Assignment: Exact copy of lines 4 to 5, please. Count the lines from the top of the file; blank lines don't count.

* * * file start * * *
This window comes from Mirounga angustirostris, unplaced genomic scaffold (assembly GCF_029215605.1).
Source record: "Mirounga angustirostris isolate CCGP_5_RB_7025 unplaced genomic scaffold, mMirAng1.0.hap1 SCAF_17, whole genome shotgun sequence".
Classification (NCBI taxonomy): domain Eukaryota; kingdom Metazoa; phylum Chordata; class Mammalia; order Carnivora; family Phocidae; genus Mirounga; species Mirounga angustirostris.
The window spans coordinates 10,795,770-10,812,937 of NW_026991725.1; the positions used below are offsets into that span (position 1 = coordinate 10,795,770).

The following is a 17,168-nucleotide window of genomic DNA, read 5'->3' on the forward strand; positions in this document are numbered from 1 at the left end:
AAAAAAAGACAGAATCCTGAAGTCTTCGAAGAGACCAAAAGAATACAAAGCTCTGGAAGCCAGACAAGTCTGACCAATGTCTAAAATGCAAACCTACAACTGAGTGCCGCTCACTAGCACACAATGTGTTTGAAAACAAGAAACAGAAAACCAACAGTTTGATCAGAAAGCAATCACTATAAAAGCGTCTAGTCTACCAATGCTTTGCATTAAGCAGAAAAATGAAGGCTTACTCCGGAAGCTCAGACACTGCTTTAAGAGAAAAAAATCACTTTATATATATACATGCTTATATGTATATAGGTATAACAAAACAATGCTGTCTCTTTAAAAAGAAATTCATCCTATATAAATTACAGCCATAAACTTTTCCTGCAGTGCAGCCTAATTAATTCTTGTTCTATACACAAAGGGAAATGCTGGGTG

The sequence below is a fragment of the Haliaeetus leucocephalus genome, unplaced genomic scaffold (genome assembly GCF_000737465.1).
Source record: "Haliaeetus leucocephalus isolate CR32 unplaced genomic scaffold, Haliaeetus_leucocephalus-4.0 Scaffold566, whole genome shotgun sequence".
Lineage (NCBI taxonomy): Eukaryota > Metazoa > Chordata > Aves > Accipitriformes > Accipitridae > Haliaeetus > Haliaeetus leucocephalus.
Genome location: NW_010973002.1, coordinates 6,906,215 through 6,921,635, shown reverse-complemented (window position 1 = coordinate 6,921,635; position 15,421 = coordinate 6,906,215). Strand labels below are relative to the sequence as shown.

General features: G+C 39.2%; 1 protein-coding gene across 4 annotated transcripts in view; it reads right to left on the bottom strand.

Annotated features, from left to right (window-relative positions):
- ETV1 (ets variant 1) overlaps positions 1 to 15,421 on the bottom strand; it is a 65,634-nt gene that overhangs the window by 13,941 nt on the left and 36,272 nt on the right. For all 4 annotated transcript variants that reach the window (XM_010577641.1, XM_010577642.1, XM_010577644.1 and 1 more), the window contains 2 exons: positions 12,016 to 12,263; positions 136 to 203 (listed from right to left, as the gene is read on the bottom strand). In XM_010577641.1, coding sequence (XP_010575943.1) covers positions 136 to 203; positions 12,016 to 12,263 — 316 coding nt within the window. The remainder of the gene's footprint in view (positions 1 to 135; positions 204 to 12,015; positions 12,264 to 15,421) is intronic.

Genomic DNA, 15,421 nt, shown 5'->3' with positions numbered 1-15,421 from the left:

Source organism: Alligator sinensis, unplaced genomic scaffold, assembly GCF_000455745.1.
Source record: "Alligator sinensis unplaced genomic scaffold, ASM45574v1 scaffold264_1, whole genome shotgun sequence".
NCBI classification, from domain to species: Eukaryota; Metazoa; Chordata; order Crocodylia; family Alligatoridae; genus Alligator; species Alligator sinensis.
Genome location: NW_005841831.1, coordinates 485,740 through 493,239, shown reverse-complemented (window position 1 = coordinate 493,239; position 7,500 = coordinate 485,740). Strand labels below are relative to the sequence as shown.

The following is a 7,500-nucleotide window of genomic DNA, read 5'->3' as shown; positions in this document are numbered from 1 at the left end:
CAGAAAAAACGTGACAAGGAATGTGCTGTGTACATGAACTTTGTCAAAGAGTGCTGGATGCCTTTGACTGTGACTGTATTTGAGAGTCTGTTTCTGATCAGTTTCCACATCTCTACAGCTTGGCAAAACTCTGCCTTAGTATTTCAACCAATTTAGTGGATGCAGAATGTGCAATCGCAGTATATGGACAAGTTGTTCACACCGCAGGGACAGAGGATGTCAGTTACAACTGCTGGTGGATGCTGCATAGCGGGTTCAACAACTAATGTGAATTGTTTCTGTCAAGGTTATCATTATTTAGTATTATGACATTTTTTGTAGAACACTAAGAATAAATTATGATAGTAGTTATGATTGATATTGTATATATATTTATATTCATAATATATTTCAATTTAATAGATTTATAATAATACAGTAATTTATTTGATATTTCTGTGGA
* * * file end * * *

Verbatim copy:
The window spans coordinates 10,795,770-10,812,937 of NW_026991725.1; the positions used below are offsets into that span (position 1 = coordinate 10,795,770).

The following is a 17,168-nucleotide window of genomic DNA, read 5'->3' on the forward strand; positions in this document are numbered from 1 at the left end: